A rare genetic neurodevelopmental disorder resulting in physical, mental and behavioral problems.
Prader-Willi Syndrome (PWS) is a genetic disorder with a birth incidence of approximately 1 in 15,000 live births. The syndrome arises from the loss of the paternally-inherited chromosome region 15q11-q13, referred to as the Prader-Willi Syndrome critical region. This genetic defect results in damage to the hypothalamus, a critical brain region responsible for regulating essential functions such as hunger, sleep, and body temperature.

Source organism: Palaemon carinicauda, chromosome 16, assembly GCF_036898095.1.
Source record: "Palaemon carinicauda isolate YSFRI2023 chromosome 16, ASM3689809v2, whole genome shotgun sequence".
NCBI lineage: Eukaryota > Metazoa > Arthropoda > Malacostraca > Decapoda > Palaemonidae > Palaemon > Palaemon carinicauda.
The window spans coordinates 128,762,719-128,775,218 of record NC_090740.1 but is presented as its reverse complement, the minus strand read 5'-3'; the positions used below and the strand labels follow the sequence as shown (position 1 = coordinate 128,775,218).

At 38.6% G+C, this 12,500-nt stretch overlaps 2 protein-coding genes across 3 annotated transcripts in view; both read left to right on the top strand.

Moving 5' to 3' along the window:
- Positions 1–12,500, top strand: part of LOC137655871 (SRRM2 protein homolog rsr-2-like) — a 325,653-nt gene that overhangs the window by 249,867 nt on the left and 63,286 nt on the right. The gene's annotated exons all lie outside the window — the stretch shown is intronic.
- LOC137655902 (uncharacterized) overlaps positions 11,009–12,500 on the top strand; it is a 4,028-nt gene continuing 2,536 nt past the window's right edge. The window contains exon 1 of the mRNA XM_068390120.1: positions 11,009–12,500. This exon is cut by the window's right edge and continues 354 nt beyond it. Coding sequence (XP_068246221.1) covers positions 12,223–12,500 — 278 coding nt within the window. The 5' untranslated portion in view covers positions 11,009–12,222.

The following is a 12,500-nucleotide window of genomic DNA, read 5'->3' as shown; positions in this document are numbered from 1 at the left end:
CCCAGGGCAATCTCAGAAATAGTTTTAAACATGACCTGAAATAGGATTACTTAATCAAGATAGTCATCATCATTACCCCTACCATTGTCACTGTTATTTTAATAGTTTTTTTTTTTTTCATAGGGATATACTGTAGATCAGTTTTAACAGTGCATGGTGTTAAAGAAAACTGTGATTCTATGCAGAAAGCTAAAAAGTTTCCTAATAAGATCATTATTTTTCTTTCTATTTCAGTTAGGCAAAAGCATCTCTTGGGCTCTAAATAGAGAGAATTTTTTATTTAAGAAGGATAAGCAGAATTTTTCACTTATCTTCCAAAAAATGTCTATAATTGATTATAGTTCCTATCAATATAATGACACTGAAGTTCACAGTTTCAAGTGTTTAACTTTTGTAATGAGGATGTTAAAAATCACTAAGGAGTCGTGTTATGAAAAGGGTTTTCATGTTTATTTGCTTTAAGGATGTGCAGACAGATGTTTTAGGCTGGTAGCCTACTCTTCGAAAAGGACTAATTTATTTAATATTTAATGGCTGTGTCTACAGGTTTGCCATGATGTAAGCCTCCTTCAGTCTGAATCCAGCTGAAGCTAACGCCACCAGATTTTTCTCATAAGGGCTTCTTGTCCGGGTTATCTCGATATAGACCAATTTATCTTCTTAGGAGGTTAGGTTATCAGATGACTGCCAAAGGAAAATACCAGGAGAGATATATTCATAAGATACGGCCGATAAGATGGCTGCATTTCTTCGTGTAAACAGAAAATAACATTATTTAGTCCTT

PWS is characterized by severe hypotonia and a failure to thrive, followed by an intense preoccupation with food and hyperphagia (insatiable appetite) in early childhood. In addition to hyperphagia, individuals with PWS may also exhibit various neuropsychiatric symptoms and disorders, including temper outbursts, repetitive and ritualistic behaviors, inflexible thinking, skin picking, depression, and in some cases, psychosis.
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